Results

ADAR2 Is Concentrated in the Nucleolus. Immunofluorescent staining of NIH 3T3 fibroblasts revealed that ADAR2 was concentrated in subnuclear domains that were identified as nucleoli based on Nomarski differential interference contrast microscopy and colocalization with nucleolin (Fig. 1a), a well characterized nucleolar protein involved in multiple steps of ribosome biogenesis (31). Endogenous ADAR2 immunoreactivity was also localized to the nucleoli of rat C6 glioma and rat primary choroid plexus epithelial cells that express ADAR2 substrates encoding the B-subunit of the α-amino-3-hydroxy-5-methyl-isoxazole-4-propionate subtype of GluR (GluR-B) and the 2C-subtype of serotonin receptor (5-HT2CR), respectively (3, 32) (data not shown). To further examine the subcellular localization of ADAR2, the expression patterns of rat ADAR2 fused to an N-terminal human influenza HA epitope (HA-ADAR2) or EGFP (EGFP-ADAR2) were determined in stably expressing polyclonal NIH 3T3 cell lines. HA-ADAR2 (data not shown) and EGFP-ADAR2 were largely confined to nucleoli (Fig. 1b), demonstrating a subnuclear expression pattern identical to that of the endogenous mouse ADAR2 protein. Expression of the full-length fusion proteins was confirmed by Western blotting analyses of nuclear extracts from HA-ADAR2 and EGFP-ADAR2 cell lines (data not shown); both proteins were shown to be functional, based on their ability to edit endogenous ADAR2 pre-mRNA transcripts (site -1) (Fig. 1 c and d), thereby validating the use of these fusion proteins in further localization/function studies.

Fig. 1.
Nucleolar localization of endogenous ADAR2 and an EGFP-ADAR2 fusion protein. (a) The subcellular localization of endogenous mouse ADAR2 in NIH 3T3 cells was determined by using affinity-purified ADAR2 antiserum with a Cy3-conjugated secondary antibody. ...

Subnuclear Localization of ADAR2 Depends on rRNA. The dsRNA-binding motifs (DRBMs) of ADAR2 are similar to the domains that mediate dsRNA interactions in a large variety of proteins, including dsRNA-dependent protein kinase, Drosophila staufen, and Escherichia coli RNase III (33). Binding of the DRBM appears to be independent of RNA sequence (3335), because protein/RNA cocrystal analyses have revealed that this domain interacts with the sugar-phosphate backbone of RNA duplexes without directly contacting the functional groups of the bases (35). Because rRNA is predicted to contain regions with extensive duplex character, including giant and stable secondary structures in the 5′-external transcribed spacer (5′-ETS) and the second internal transcribed spacer (ITS-1) of precursor rRNA (36, 37), we tested the hypothesis that rRNA was required for the nucleolar localization of ADAR2. Initially, NIH 3T3 cells expressing EGFP-ADAR2 were permeabilized in the presence or absence of RNase A. Incubation of permeabilized cells with RNase A resulted in a rapid loss of EGFP-ADAR2 fluorescence from nucleoli within 4 min, whereas cells incubated with permeabilization buffer alone (–RNase A) retained their nucleolar fluorescence over the same time period (Fig. 2a), demonstrating that the nucleolar localization of ADAR2 depends on the presence of RNA. Next, to examine more specifically whether rRNA was required for the subnuclear localization of ADAR2, NIH 3T3 (Fig. 2b) and C6 glioma cells (data not shown) were incubated with a concentration of actinomycin D (0.05 μg/ml) that was selective for the inhibition of rRNA synthesis (38). Except for a previously described decrease in the mean diameter of the nucleoli (39) (Fig. 2b Upper), the overall morphology of NIH 3T3 cells, as assessed by differential interference contrast microscopy, was unaffected by the actinomycin D treatment. However, there was a gradual actinomycin d-dependent translocation of ADAR2 immunofluorescence from the nucleolus to the nucleoplasm and a nucleolar exclusion that appeared complete by 2 h (Fig. 2b Lower), a time course consistent with the processing and export of nascent rRNA from the nucleus (40). These results indicate that the localization of ADAR2 within nucleoli depends on the presence of rRNA.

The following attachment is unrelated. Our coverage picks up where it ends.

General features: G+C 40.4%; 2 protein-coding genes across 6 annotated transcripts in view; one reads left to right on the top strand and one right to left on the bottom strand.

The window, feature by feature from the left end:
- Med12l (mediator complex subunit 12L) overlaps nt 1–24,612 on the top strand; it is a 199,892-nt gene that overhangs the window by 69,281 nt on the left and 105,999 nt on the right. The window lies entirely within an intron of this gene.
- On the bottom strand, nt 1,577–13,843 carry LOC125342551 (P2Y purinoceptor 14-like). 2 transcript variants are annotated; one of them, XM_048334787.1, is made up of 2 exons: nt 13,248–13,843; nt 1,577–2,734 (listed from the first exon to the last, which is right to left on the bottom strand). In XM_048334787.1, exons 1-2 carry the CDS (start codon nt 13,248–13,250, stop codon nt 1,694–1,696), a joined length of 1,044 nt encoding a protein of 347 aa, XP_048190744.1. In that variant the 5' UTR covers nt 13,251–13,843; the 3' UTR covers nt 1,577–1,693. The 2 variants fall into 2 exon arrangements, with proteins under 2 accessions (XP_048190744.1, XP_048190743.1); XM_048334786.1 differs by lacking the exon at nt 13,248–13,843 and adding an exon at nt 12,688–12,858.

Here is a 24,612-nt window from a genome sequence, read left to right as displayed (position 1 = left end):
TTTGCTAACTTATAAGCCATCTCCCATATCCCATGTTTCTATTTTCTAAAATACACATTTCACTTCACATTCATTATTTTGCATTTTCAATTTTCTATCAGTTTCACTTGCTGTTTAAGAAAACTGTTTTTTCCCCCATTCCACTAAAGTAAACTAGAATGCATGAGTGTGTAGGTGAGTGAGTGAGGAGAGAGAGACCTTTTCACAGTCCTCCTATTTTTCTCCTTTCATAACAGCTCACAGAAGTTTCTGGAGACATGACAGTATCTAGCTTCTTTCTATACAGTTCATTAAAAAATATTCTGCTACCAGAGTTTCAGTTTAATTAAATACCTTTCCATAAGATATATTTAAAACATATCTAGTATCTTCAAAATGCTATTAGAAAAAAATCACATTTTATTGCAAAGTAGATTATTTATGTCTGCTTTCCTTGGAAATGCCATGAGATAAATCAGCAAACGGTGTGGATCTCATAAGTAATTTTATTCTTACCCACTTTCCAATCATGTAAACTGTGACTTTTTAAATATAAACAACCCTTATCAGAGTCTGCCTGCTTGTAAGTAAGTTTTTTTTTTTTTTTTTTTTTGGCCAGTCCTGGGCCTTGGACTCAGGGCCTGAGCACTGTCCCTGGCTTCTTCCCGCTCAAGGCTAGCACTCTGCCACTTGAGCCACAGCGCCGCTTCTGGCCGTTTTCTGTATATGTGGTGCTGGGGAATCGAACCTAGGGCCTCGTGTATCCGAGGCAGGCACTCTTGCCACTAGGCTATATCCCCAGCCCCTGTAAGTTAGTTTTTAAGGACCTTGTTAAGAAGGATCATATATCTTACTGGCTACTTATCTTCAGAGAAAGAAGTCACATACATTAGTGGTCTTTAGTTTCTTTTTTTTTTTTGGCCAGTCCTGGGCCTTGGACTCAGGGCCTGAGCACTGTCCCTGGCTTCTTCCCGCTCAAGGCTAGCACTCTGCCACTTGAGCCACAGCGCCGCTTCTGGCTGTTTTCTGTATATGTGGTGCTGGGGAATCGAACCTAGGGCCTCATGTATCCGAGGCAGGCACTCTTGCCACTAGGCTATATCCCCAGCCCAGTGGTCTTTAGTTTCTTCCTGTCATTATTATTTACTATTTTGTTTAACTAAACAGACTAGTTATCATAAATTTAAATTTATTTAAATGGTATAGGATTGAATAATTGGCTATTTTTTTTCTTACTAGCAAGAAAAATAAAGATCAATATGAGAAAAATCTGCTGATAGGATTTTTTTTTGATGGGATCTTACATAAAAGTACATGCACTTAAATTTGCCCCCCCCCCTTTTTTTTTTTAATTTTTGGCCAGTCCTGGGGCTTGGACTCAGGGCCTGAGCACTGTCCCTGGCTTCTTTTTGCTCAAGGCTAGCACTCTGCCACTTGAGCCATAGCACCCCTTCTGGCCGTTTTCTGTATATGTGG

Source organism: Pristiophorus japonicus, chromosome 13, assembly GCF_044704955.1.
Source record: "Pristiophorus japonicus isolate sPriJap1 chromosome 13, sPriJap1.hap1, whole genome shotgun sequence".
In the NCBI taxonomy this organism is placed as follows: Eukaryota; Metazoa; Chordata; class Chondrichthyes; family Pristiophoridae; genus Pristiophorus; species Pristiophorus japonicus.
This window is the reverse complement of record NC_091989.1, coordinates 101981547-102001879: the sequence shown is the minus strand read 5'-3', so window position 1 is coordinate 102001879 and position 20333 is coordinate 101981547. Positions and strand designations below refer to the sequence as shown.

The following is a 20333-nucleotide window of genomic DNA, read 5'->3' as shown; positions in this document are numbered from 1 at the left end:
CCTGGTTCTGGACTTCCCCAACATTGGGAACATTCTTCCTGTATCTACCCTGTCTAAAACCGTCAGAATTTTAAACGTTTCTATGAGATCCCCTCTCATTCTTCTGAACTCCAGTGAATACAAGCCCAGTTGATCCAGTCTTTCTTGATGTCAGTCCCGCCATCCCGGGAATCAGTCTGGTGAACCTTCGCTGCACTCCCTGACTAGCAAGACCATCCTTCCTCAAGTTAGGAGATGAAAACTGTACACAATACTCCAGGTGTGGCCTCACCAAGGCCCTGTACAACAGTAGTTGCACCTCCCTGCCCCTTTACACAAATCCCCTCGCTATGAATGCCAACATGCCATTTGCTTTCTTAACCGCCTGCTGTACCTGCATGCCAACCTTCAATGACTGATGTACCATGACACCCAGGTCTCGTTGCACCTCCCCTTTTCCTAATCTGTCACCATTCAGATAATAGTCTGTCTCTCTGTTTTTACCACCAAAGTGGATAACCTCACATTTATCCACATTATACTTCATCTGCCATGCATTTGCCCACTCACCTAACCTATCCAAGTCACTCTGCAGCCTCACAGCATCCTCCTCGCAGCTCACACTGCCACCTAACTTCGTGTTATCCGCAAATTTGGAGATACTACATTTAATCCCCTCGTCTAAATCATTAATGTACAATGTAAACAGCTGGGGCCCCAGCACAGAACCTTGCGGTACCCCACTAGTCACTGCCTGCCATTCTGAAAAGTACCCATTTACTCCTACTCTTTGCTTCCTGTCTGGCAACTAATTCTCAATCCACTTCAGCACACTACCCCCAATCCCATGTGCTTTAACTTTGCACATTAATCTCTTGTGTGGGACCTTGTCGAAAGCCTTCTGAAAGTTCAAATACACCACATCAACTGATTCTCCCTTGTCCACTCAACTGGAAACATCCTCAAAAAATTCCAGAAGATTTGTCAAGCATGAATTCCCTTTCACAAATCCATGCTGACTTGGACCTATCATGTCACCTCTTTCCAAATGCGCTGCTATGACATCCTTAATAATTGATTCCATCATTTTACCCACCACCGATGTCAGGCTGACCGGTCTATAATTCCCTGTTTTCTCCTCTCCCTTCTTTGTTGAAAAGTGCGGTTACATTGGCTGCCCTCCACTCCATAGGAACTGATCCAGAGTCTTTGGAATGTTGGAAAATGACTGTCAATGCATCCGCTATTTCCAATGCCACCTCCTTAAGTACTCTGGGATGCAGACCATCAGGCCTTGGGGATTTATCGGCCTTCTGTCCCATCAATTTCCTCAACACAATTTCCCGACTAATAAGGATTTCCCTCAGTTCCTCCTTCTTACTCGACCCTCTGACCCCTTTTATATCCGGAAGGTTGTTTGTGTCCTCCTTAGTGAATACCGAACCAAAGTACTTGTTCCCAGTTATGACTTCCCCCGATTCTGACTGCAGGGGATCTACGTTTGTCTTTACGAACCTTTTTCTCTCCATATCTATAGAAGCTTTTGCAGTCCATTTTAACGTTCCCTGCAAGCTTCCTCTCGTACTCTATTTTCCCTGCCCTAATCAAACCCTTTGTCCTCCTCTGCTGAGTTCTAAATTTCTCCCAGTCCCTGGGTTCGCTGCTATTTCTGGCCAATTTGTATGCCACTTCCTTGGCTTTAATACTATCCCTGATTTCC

Fig. 2.
rRNA is required for ADAR2 nucleolar localization. (a) NIH 3T3 cells stably expressing EGFP-ADAR2 were permeabilized with Triton X-100 in the presence or absence of RNase A, and the localization of EGFP-ADAR2 was monitored by epifluorescence microscopy ...

Nucleolar Localization of ADAR2 Depends on dsRNA Binding. The observation that rRNA was required for the nucleolar localization of ADAR2 (Fig. 2) suggested that the ability of ADAR2 to bind rRNA was necessary for concentration in the nucleolus. To test whether the DRBMs of ADAR2 affected its subcellular distribution, we generated a mutant EGFP-ADAR2 fusion protein in which the region encoding both DRBMs was deleted (EGFP-Δ76–281) (Fig. 3a). Although EGFP itself was distributed throughout the nucleus and cytoplasm of transiently transfected NIH 3T3 cells (Fig. 3 b and c), the full-length EGFP-ADAR2 fusion protein was predominantly localized to nucleoli as previously observed in Fig. 1b; however, the localization of EGFP-Δ76–281 was diffusely nuclear, suggesting that dsRNA binding was required for the localization of ADAR2 to nucleoli. Because the deletion of undefined domain(s) within and between the DRBMs or misfolding of the mutant protein could also result in ADAR2 mislocalization, we introduced point mutations in each DRBM to ablate dsRNA binding. A lysine residue, conserved in all DRBMs, has previously been shown to hydrogen-bond directly to the phosphodiester backbone of dsRNA, and mutations of this residue result in a loss of RNA binding by DRBMs from staufen, and dsRNA-dependent protein kinase, without affecting the overall structure of the domains (35, 41, 42). The corresponding lysine residue in each DRBM of ADAR2 was mutated to alanine, and the modified cDNA was fused to EGFP [EGFP-KA (127, 281)] (Fig. 3a). Like the EGFP-Δ76–281 mutant, replacement of the conserved lysine moieties resulted in a diffuse pattern of nuclear fluorescence in transfected NIH 3T3 cells (Fig. 3 b and c), indicating that the nucleolar localization of ADAR2 depends on its ability to bind dsRNA.